Tuesday, October 16, 2012

The Nahara Chronicles: Prologue

A story of love and explosions

(Part One will be posted tomorrow night probably.)


It had been a long time since I’d last been to the Homeworld, and longer still since I’d stood before the Council of Thirteen. I’d been spending almost all of my time on the Nahara world recently, and to be honest it felt more like home to me than the Homeworld did now. I could have stayed there for the rest of my days, but a particularly urgent errand had finally sent me in the direction of home.

I looked at each of the Councilmembers, shrouded in their robes. I tried to glean some sort of reaction from them, to see how they felt about my request. Keeping our eyes at a careful, neutral blue, I searched their faces for any trace of empathy.

“We have not forgotten that it was you who secured the Nahara homeworld for us,” said one of the Councilmembers at long last. “And while Nahara hosts are less than ideal, the planet has provided the Empire with far more resources than initial projections anticipated.”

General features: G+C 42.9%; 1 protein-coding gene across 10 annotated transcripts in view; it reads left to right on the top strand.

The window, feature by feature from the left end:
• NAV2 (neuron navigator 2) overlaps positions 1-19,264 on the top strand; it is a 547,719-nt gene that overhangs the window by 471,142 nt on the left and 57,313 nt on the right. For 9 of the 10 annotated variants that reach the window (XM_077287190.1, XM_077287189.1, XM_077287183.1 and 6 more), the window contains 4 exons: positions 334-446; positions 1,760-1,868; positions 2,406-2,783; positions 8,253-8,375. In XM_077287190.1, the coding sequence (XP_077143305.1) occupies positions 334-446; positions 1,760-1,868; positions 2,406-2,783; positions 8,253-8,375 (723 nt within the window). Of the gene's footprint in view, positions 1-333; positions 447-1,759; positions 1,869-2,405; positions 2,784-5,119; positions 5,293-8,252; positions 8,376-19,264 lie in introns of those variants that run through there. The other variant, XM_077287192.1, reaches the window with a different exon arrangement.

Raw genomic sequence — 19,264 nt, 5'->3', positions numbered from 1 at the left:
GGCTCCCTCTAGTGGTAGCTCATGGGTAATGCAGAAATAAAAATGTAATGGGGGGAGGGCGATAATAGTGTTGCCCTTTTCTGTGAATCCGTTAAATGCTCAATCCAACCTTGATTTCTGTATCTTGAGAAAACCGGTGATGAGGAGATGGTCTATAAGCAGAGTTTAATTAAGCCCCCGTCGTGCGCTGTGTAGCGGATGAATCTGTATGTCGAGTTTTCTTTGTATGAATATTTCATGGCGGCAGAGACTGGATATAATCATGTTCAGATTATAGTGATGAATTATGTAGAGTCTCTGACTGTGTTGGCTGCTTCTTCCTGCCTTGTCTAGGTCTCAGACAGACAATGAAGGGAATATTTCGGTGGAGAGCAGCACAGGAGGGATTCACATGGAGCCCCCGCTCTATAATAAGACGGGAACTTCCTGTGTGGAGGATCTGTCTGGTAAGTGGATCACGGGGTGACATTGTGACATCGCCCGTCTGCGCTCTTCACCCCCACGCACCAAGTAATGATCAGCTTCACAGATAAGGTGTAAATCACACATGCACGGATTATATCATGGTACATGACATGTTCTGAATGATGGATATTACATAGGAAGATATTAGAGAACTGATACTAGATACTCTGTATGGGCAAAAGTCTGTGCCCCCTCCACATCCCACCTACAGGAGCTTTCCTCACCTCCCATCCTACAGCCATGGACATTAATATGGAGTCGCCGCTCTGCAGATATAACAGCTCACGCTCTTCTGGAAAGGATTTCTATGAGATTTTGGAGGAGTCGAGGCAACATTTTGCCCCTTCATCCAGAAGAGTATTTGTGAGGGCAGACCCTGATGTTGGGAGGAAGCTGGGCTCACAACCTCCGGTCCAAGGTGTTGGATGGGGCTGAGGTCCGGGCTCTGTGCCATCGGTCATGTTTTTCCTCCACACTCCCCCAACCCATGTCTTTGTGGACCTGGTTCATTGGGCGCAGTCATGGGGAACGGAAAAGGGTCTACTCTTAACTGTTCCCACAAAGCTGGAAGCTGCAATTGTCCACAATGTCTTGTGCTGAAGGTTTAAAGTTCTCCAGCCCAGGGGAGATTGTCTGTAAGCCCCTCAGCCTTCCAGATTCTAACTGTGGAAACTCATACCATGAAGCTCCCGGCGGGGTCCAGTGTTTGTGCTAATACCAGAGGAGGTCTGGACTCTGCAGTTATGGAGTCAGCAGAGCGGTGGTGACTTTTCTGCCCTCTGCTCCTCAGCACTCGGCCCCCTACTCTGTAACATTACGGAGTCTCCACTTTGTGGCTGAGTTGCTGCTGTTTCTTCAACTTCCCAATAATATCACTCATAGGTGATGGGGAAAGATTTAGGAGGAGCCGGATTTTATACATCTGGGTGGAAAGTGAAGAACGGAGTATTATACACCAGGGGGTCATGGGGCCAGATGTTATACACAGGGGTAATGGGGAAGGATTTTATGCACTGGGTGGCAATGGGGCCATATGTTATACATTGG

“Because you accepted my sustainability initiative,” I said. “And if you approve this grant, I may be able to similarly optimize the Nahara.”

“Yes,” There was a rustle of papers. “We have looked at your proposal.” A pause. “Unfortunately, we do not feel that we can spare the resources required at this time.”

I felt our heart speed up. “What?” I gasped. “Councilmembers, you must reconsider!”

“Our decision is final. We do not need Nahara hosts, and the resources you require would be better served in direct combat.”

Burning rage bubbled up in our stomach. “Are you telling me that you are dooming a host race to extinction because you feel the resources needed to repair their DNA would be better served chasing Andalites?”

“You forget your place, Emiki 255!” snapped the speaker. “And don’t think your unnatural affection for your host species has gone unnoticed.”

“What did you just say to me?” I shrilled.

<Emiki, you must calm yourself!> That was Osa Ren, my host. And she was correct. If I offended the council, I could lose more than just my rank.


I had heard the rumors, of course. I would be a fool if I did not listen to the gossip of the soldiers. Still, it was one thing to eavesdrop on idle conversations, and quite another to have an accusation thrown in my face.

I thought of Sia Ren, asleep in her nest, under the watchful eyes of six security droids. She was growing so quickly. Too quickly.